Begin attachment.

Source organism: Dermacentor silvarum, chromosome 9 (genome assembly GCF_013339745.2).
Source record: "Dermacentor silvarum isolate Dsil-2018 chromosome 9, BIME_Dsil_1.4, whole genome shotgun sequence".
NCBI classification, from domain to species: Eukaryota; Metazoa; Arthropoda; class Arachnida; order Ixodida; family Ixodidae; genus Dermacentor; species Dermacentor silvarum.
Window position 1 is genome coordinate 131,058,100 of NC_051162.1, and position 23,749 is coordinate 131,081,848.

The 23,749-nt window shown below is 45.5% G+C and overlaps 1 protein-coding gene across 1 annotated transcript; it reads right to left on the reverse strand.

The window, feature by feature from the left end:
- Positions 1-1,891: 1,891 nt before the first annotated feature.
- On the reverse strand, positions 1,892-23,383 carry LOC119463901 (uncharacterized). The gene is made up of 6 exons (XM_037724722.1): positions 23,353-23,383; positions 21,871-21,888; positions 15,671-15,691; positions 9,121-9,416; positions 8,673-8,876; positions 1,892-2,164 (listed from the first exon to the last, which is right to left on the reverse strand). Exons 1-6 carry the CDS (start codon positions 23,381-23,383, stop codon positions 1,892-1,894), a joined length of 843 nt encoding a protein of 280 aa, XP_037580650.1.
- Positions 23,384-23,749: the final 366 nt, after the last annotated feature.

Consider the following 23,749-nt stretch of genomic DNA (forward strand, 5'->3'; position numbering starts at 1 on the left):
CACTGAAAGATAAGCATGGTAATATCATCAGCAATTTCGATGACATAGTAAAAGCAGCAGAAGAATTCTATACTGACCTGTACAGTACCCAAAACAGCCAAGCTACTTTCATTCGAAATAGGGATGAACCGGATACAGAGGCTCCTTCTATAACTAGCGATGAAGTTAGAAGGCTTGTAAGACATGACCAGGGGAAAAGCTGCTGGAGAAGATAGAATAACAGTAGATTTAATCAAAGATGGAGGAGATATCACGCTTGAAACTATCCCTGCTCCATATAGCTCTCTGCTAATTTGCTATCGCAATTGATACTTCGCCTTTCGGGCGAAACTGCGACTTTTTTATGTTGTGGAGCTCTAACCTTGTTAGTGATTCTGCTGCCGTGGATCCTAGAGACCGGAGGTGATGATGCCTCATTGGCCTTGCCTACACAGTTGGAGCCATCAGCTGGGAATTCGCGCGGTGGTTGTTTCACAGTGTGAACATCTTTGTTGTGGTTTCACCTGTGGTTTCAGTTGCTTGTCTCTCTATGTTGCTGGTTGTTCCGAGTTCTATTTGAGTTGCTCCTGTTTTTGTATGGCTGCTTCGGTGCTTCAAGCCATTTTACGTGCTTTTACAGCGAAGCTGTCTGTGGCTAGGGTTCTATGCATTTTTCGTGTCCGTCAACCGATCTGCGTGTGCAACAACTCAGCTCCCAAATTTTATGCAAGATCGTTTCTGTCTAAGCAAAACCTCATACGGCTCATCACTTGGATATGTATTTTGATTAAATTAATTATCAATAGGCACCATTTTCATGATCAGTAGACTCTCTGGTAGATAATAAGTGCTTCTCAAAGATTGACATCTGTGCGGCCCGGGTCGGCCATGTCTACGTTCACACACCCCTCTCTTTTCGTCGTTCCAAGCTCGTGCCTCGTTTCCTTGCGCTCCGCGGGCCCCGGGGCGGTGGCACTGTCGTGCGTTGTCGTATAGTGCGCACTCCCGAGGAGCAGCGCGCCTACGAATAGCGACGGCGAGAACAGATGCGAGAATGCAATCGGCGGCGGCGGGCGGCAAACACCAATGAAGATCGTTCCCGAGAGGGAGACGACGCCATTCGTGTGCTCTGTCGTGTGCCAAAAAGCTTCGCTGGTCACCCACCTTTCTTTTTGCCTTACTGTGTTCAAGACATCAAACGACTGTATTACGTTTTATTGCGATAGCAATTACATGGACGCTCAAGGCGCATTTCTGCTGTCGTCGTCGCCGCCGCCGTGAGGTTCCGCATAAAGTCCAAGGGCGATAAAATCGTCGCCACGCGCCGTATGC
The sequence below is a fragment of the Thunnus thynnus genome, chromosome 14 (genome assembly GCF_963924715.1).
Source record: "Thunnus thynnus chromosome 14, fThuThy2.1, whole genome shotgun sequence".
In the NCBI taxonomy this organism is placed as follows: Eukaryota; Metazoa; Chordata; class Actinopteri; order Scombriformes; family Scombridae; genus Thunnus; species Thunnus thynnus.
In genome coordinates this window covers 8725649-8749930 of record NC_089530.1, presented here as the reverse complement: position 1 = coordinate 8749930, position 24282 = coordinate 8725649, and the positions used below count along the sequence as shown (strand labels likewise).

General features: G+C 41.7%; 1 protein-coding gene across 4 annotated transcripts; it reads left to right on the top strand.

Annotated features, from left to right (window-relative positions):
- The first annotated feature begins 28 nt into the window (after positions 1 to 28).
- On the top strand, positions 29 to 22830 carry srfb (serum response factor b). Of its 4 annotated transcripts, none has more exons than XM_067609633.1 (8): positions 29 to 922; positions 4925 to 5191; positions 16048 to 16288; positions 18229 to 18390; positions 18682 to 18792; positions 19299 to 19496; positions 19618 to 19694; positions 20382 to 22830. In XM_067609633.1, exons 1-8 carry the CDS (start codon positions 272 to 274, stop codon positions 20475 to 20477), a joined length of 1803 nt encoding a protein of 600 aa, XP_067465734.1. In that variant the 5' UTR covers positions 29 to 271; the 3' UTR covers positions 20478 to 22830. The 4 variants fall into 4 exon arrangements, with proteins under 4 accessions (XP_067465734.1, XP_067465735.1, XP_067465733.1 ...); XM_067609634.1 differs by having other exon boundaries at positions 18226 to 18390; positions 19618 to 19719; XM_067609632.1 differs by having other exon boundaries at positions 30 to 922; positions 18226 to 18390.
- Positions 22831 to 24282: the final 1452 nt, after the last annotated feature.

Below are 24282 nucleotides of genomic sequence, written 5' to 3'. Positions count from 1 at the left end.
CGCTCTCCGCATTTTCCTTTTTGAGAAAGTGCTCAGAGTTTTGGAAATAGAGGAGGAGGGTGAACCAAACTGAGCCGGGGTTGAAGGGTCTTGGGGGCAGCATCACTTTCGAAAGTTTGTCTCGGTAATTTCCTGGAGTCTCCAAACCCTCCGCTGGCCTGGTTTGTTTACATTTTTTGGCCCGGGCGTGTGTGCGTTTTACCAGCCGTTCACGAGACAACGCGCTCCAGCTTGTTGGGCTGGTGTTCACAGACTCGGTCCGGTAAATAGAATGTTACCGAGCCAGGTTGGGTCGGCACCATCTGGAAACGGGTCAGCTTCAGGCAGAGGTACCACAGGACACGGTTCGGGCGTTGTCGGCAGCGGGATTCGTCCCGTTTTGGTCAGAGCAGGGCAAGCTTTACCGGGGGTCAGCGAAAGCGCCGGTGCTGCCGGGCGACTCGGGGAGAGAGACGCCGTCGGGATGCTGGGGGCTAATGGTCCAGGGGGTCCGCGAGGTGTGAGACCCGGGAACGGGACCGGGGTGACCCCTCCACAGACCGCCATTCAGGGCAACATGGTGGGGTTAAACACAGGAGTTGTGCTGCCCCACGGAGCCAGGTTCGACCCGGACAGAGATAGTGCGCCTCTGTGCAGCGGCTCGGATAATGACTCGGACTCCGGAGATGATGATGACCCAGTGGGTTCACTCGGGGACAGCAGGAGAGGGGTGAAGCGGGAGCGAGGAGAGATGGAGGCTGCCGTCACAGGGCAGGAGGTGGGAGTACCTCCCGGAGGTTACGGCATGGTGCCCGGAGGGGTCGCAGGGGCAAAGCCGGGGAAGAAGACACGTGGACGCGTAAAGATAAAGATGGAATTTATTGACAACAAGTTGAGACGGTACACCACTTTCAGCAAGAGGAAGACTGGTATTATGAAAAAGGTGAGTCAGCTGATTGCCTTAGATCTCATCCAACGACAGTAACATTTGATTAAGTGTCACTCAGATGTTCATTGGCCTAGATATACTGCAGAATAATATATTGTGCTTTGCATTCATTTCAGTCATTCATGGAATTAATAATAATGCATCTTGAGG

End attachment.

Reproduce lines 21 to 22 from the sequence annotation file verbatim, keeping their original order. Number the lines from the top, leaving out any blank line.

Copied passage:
Below are 24282 nucleotides of genomic sequence, written 5' to 3'. Positions count from 1 at the left end.
CGCTCTCCGCATTTTCCTTTTTGAGAAAGTGCTCAGAGTTTTGGAAATAGAGGAGGAGGGTGAACCAAACTGAGCCGGGGTTGAAGGGTCTTGGGGGCAGCATCACTTTCGAAAGTTTGTCTCGGTAATTTCCTGGAGTCTCCAAACCCTCCGCTGGCCTGGTTTGTTTACATTTTTTGGCCCGGGCGTGTGTGCGTTTTACCAGCCGTTCACGAGACAACGCGCTCCAGCTTGTTGGGCTGGTGTTCACAGACTCGGTCCGGTAAATAGAATGTTACCGAGCCAGGTTGGGTCGGCACCATCTGGAAACGGGTCAGCTTCAGGCAGAGGTACCACAGGACACGGTTCGGGCGTTGTCGGCAGCGGGATTCGTCCCGTTTTGGTCAGAGCAGGGCAAGCTTTACCGGGGGTCAGCGAAAGCGCCGGTGCTGCCGGGCGACTCGGGGAGAGAGACGCCGTCGGGATGCTGGGGGCTAATGGTCCAGGGGGTCCGCGAGGTGTGAGACCCGGGAACGGGACCGGGGTGACCCCTCCACAGACCGCCATTCAGGGCAACATGGTGGGGTTAAACACAGGAGTTGTGCTGCCCCACGGAGCCAGGTTCGACCCGGACAGAGATAGTGCGCCTCTGTGCAGCGGCTCGGATAATGACTCGGACTCCGGAGATGATGATGACCCAGTGGGTTCACTCGGGGACAGCAGGAGAGGGGTGAAGCGGGAGCGAGGAGAGATGGAGGCTGCCGTCACAGGGCAGGAGGTGGGAGTACCTCCCGGAGGTTACGGCATGGTGCCCGGAGGGGTCGCAGGGGCAAAGCCGGGGAAGAAGACACGTGGACGCGTAAAGATAAAGATGGAATTTATTGACAACAAGTTGAGACGGTACACCACTTTCAGCAAGAGGAAGACTGGTATTATGAAAAAGGTGAGTCAGCTGATTGCCTTAGATCTCATCCAACGACAGTAACATTTGATTAAGTGTCACTCAGATGTTCATTGGCCTAGATATACTGCAGAATAATATATTGTGCTTTGCATTCATTTCAGTCATTCATGGAATTAATAATAATGCATCTTGAGG